As part of their initiative to diversify and expand its viewership, the National Football League (NFL) reported in March 2020 that women now account for 47 percent of all football fans in the United States. The release of this data on March 8, International Women’s Day, gives the impression that it marks the start of a new era. According to a statement published on Thefootballgirl.com, a news website that covered the NFL earlier this year, “more women watched Super Bowl LIV than the Grammys, Oscars, and Emmys combined.”
The question is how the league ensures that its female fans are treated fairly and are not subjected to the stereotypical “locker room” stereotypes or harassment. According to the findings, many of these women are subjected to sexism as a result of their favorite hobby. The National Football League, the National Hockey League, Major League Baseball, and the National Basketball Association all have issues with sexism directed at female fans.
Favorite Female Fans
Ciara became a part-owner of the Seattle Sounders in 2019, serving as an inspiration to women and young girls everywhere. Ciara announced one of her social media platforms with great pride, stating that she is now one of only a few women who own sports teams. Who are some of the other individuals involved? The four women who play professional football in the National Football League are Virginia Halas McCaskey (Chicago Bears), Patricia Rooney (Pittsburgh Steelers), Norma Hunt (Kansas City Chiefs), and Martha Ford (Detroit Lions).
While Major League Soccer (MLS) has recently grown in popularity, our analysis found that approximately 52 percent of the female fans who participated in the study followed the NFL. Approximately 10% of respondents identified as hockey fans, 17.8% supported the NBA, and one in every five fans supported Major League Baseball.
The Women’s World Cup set a new attendance record, but according to our data, this should not be considered the norm. Only 12% of female sports fans consider themselves to be fans of women’s sports leagues. According to the results of our poll, the top two players chosen by female respondents were Tom Brady and LeBron James, while the top five players were all men (Aaron Rodgers, Stephen Curry, and Drew Brees).
While the action on the field is bound to be tense, the spectators in the stands may also be agitated at times. Twenty-three percent of female fans have reported being harassed at sporting events, with female football fans experiencing more harassment than female fans in any other league.
To harass someone is to act in a way that either threatens or offends them. According to our findings, rude comments were made to female fans more frequently than any other type of unwanted behavior (78.4 percent), with MLB fans being the most frequently targeted victims. Sexist remarks, on the other hand, were heard by approximately 58 percent of female NBA fans.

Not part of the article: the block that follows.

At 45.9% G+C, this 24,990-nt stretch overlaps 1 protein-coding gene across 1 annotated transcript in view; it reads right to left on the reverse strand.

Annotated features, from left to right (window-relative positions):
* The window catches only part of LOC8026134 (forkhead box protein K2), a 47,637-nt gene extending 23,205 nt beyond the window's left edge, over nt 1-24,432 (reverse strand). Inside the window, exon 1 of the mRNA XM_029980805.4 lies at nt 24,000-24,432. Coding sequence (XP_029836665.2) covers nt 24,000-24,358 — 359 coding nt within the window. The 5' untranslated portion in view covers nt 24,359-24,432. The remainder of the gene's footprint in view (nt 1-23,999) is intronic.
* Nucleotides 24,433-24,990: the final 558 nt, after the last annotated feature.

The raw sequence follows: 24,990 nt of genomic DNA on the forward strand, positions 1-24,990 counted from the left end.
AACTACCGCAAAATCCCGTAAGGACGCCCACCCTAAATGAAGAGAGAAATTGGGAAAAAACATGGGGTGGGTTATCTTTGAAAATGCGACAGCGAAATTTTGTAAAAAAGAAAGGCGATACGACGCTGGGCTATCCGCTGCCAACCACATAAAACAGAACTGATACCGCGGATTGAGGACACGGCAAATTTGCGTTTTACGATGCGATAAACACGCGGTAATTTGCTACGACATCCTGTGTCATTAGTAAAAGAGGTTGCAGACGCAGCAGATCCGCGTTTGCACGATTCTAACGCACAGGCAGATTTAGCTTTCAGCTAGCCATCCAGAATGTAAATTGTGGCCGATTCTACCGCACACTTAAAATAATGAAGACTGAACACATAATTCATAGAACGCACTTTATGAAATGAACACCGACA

Women were more likely than men to be harassed in stadiums (68.2 percent), bars (59.2 percent), and social media (50.2 percent) (34.3 percent ). 36% of NFL fans have experienced social media harassment, while 81.4 percent of female MLB fans have had to deal with inappropriate behavior at the stadium.
Do Male Fans Have Respect for Female Fans?
Respect, honor, affection for one’s home state and betting are all examples of what it means to be a sports fan. The vast majority of female fans, according to our findings, had a sense of respect; however, many of them were questioned about their level of familiarity with the club and the game, and 20% of women were labeled “fake fans.”
Female NHL fans were the most likely to be tested on their team knowledge (37.7 percent), while only 40.4 percent of MLB fans were tested on their game comprehension. The subject of naming the players on their favorite team was asked of roughly 70% of the women polled, making it the most frequently asked question. Following the naming game, female fans were polled about the positions played by their favorite players (57.4 percent) as well as their current season statistics (54.9 percent ).
Women Who Back Their Male Rivals
For many years, men have had a significant advantage in sports, but our research shows that women are becoming more interested in the industry. Women enjoy attending sporting events to support their favorite teams and can be found socializing with other fans in stadiums, clubs, and on social media. However, a sizable proportion of women say they feel safer supporting their teams from the comfort of their own homes because they are afraid of being harassed. When the major sports leagues discuss the possibility of incorporating women into various aspects of the game, they may also discuss the possibility of providing women with safe environments in which they can enjoy watching or playing the game.
Spending money on initiatives like Breast Cancer Awareness, celebrity apparel lines, and other accessories (as the NFL has done) may not be enough if the growth in the number of female fans seen in recent years continues. As Jane Goodell, the wife of NFL commissioner Roger Goodell stated in 2017, it makes good business sense for professional leagues to better understand the culture of pervasive sexism and to take a stand against it.
According to Jane Goodell’s interview with USA Today at the time, “if you think about it, 45 percent of the NFL fan base is women, and that’s expanding, so that kind of makes sense to me.” It provides an opportunity for the league to listen to its fans and place a greater emphasis on women.